• Esophageal Intubation: The endotracheal tube is accidentally inserted into the esophagus (food pipe) instead of the trachea.
Today, the primary clinical method of monitoring endotracheal tube status to prevent patient harm is to perform periodic visual spot checks in conjunction with inferential monitoring technologies. There is no single technology on the market that can provide direct, precise, real time information to assist clinicians in identifying correct tube placement and provide early warnings for tube movement or blockage.

how it works

How It Works 

The AirWave™’s sound waves monitor the airway, alerting clinicians in real time of situations that may lead to unplanned extubations, endotracheal tube obstructions, endobronchial intubation, or esophageal intubation.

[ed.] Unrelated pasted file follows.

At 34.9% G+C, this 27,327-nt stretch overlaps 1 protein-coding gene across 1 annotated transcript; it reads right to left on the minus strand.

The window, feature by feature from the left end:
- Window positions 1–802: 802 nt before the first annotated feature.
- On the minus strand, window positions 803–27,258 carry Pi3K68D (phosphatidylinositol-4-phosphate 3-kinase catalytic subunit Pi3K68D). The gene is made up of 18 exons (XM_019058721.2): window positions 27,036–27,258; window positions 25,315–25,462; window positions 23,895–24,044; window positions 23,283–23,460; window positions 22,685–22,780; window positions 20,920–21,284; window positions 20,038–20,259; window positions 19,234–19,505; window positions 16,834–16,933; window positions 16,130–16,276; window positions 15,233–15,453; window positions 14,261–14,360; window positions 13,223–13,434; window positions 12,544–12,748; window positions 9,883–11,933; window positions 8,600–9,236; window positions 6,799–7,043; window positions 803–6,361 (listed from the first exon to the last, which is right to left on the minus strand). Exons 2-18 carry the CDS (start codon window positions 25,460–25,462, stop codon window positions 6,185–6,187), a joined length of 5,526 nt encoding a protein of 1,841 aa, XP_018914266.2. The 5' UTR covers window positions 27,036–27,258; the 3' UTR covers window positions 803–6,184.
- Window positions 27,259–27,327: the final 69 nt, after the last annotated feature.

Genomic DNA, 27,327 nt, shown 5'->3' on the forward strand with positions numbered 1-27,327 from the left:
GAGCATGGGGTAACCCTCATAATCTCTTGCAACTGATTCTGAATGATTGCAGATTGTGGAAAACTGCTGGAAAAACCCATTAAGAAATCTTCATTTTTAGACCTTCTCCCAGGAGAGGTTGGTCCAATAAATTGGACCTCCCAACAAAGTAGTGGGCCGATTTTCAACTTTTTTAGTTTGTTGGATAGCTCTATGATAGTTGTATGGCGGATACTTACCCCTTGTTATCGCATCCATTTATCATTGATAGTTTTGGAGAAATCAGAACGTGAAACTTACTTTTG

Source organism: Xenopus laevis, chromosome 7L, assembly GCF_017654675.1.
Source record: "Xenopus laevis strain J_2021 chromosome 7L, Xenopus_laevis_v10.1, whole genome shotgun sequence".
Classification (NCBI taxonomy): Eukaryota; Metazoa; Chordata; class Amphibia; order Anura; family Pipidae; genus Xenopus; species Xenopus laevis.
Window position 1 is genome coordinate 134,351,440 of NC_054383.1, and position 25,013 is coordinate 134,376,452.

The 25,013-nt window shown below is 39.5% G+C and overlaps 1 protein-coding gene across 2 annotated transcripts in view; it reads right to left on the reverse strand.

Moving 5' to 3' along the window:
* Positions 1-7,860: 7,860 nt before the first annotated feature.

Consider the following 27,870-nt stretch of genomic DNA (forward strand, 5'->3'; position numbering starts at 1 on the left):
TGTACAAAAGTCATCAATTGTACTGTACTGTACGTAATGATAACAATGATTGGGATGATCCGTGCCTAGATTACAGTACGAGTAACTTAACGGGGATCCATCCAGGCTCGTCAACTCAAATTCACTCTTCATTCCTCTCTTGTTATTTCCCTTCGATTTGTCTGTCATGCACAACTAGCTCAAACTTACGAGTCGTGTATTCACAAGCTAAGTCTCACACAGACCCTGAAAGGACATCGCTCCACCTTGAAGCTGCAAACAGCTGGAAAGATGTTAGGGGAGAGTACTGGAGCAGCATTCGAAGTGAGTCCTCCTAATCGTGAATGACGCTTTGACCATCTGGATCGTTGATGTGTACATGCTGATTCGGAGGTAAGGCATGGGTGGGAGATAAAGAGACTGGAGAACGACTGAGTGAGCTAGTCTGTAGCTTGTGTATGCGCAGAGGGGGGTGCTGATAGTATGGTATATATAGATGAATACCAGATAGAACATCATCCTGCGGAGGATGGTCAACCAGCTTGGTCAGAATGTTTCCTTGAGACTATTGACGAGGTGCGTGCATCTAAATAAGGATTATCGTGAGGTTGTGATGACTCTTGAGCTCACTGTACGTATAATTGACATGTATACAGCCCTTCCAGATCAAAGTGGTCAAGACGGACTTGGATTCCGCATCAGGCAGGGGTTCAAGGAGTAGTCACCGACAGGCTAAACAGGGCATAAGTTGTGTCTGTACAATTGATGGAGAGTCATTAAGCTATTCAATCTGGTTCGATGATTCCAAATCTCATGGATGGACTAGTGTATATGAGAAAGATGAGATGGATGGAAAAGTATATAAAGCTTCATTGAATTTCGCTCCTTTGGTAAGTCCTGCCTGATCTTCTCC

TOP: The AirWave™ home screen showing airway management information.
BOTTOM: The Airwave™ waveform screen showing airway management data.

Using principles similar to sonar, the SonarMed® AirWave™ sends a sound signal into the endotracheal tube and records the returning echoes that arise from within the tube and patient airways. The timing and amplitude of these echoes are analyzed by the system to non-invasively measure:
  • Passageway Size Around Tube Tip: The system analyzes the echo that comes from the tube tip to estimate the size of the passageway relative to tube diameter. This information may help clinicians identify and correct esophageal intubation and endobronchial intubation.